10:00 – 10:15 Mid-morning Break

10:15 – 11:30 Session #2 – Conjuring Black Voices-Echoing through his writings are the voices of the black people Twain knew, as well as those he thought he knew. We’ll listen to Twain conjure their voices through the prism of his memory.

11:30 – 12:30 Luncheon Buffet

12:30 – 1:30 Session #3 -”The Romance and Terror of Indians” – An exploration of Clemens’s early attitudes toward Native Americans, particularly the images of the “noble” and “ignoble” savage as reflected in the novels of James Fenimore Cooper, as well as the history/politics in Indian removal in antebellum Missouri.

1:30 – 1:45 Mid-afternoon Break

1:45 – 3:00 Session #4 – “Indians Reimagined” – A discussion of short works: “A Visit to Niagara” (1869); “The Noble Red Man” (1870); Chapter 19 of Roughing It on “Goshoot” Indians (1872)

Closing Visit to the Study, the Exhibit, and historic Cowles Hall

Wednesday, July 11 AT QUARRY FARM

8:15 – 8:55 Arrival at Quarry Farm and light breakfast

9:00 – 10:00 Session #1 – “Comparative Racialization” – With particular attention to short writings from San Francisco newspapers, we will discuss how witness the exploitative treatment of Chinese laborers in the West awoke young Samuel Clemens to the hypocritical racial politics of Jacksonian America.

10:00 – 10:15 Mid-morning Break

10:15 – 11:30 Session #2 – “The Anti-Imperialist Imagination” – A brief tour through the anti-imperialist writings of Twain’s late phase, with particular attention to “The Fable of the Yellow Terror,” in which he offers an eerily prophetic account of Chinese – American relations in the century to come.

11:30 – 12:30 Lunch and Tour of the Grounds of Quarry Farm

12:30 – 1:30 Session #3 “There’s all kinds here…When the Deity builds a heaven, it is built right, and on a liberal plan” – Exploring Racial and Cultural Diversity in “Extract from Captain Stormfield’s Visit to Heaven” (1907)

1:30 – 1:45 Mid-afternoon Break

1:45 – 3:00 Session #4 – Concluding Session/Lesson Planning Teachers are invited to pull together their observations and readings into a lesson or assignment for their students

When Will WE Listen? Mark Twain Through the Lenses of Generation Z

EDITOR’S NOTE: The Duluth Public School District in Minnesota recently decided to drop two novels from their curriculumAdventures of Huckleberry Finn and To Kill A Mockingbird. Jocelyn Chadwick, current President of the National Council of Teachers of English (NCTE) and a former Professor at Harvard Graduate School of Educationis both an expert on secondary education in the U.S. and an acclaimed scholar of Mark Twain, having authored The Jim Dilemma: Reading Race in Huckleberry FinnShe takes this opportunity to discuss the importance of these controversial texts to contemporary students.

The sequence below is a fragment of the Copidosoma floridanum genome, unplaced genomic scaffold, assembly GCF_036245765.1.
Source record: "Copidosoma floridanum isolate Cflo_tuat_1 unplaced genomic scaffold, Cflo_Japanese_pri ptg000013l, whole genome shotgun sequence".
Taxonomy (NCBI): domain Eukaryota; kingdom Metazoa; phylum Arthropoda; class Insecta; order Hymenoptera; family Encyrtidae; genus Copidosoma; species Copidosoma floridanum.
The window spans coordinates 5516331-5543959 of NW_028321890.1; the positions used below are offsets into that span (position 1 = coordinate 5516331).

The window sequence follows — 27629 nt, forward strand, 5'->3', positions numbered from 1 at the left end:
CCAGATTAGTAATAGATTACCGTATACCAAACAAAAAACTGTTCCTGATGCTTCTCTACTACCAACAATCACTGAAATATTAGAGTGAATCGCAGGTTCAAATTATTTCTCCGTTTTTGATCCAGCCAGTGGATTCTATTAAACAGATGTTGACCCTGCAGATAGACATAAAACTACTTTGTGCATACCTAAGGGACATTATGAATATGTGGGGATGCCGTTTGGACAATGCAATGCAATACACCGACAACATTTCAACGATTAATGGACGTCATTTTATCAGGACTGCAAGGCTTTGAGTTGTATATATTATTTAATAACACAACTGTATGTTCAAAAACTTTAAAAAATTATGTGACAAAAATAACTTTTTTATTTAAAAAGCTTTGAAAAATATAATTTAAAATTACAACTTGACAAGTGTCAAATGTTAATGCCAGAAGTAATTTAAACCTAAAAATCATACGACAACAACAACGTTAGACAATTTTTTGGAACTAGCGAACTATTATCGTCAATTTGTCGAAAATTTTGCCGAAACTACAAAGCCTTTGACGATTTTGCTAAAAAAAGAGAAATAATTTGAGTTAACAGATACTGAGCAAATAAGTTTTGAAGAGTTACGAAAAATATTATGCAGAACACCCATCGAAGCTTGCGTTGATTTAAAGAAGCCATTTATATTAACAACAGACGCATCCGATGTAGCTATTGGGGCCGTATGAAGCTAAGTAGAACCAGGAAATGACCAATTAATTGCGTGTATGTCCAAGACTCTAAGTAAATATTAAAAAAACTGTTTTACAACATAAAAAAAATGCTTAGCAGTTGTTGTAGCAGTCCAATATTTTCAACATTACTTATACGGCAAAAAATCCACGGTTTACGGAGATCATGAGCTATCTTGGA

“I use the word nigger, and I don’t think much about it. So, I want to read Adventures of Huckleberry Finn for myself so that I can understand the history around the word and think about it again for myself.” – Student, Capitol Preparatory Magnet School (2017)

That we as adult citizens of the United States of America yet find ourselves seemingly inextricably enmeshed in the morass that is racism continues to be disturbing. Of course, parents and we who educate children, especially English language arts teachers, are not only cognizant of troubling social issues, including racism and America’s dark history, but also other isms and the accompanying violence that are increasingly prevalent. Both Minnesota’s Michael Cary and Stephan Witherspoon articulated these concerns most recently within the context of students’ reading two texts: Adventures of Huckleberry Finn and To Kill a Mockingbird:

“The feedback that we’ve received is that it makes many students feel uncomfortable,” said Michael Cary, director of curriculum and instruction for the district. “Conversations about race are an important topic, and we want to make sure we address those conversations in a way that works well for all of our students.”